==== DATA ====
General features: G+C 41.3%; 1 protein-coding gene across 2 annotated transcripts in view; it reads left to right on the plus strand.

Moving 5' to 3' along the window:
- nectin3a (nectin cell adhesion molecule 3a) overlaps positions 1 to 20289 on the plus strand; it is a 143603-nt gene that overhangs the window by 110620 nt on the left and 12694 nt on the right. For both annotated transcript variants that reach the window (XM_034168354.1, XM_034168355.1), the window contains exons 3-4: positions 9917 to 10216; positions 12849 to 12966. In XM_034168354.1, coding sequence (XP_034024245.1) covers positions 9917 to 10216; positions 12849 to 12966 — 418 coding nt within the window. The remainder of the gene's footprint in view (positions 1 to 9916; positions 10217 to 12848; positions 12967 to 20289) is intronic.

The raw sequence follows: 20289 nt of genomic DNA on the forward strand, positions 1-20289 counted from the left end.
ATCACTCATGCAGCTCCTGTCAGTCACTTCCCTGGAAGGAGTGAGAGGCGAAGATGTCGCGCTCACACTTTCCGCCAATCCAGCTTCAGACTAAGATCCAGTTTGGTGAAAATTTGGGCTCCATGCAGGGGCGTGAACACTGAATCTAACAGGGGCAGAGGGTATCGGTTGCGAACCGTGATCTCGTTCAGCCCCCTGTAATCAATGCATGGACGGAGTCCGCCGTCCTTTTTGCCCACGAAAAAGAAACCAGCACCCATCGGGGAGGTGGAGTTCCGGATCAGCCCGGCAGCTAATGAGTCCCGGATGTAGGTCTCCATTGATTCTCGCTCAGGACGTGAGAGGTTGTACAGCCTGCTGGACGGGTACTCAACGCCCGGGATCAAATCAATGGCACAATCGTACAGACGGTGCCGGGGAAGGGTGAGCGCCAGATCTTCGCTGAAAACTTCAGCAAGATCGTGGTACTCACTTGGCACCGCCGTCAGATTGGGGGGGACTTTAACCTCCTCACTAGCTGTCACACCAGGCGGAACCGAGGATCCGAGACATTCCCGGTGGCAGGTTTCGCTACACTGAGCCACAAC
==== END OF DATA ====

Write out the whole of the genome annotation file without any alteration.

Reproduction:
General features: G+C 41.3%; 1 protein-coding gene across 2 annotated transcripts in view; it reads left to right on the plus strand.

Moving 5' to 3' along the window:
- nectin3a (nectin cell adhesion molecule 3a) overlaps positions 1 to 20289 on the plus strand; it is a 143603-nt gene that overhangs the window by 110620 nt on the left and 12694 nt on the right. For both annotated transcript variants that reach the window (XM_034168354.1, XM_034168355.1), the window contains exons 3-4: positions 9917 to 10216; positions 12849 to 12966. In XM_034168354.1, coding sequence (XP_034024245.1) covers positions 9917 to 10216; positions 12849 to 12966 — 418 coding nt within the window. The remainder of the gene's footprint in view (positions 1 to 9916; positions 10217 to 12848; positions 12967 to 20289) is intronic.

The raw sequence follows: 20289 nt of genomic DNA on the forward strand, positions 1-20289 counted from the left end.
ATCACTCATGCAGCTCCTGTCAGTCACTTCCCTGGAAGGAGTGAGAGGCGAAGATGTCGCGCTCACACTTTCCGCCAATCCAGCTTCAGACTAAGATCCAGTTTGGTGAAAATTTGGGCTCCATGCAGGGGCGTGAACACTGAATCTAACAGGGGCAGAGGGTATCGGTTGCGAACCGTGATCTCGTTCAGCCCCCTGTAATCAATGCATGGACGGAGTCCGCCGTCCTTTTTGCCCACGAAAAAGAAACCAGCACCCATCGGGGAGGTGGAGTTCCGGATCAGCCCGGCAGCTAATGAGTCCCGGATGTAGGTCTCCATTGATTCTCGCTCAGGACGTGAGAGGTTGTACAGCCTGCTGGACGGGTACTCAACGCCCGGGATCAAATCAATGGCACAATCGTACAGACGGTGCCGGGGAAGGGTGAGCGCCAGATCTTCGCTGAAAACTTCAGCAAGATCGTGGTACTCACTTGGCACCGCCGTCAGATTGGGGGGGACTTTAACCTCCTCACTAGCTGTCACACCAGGCGGAACCGAGGATCCGAGACATTCCCGGTGGCAGGTTTCGCTACACTGAGCCACAAC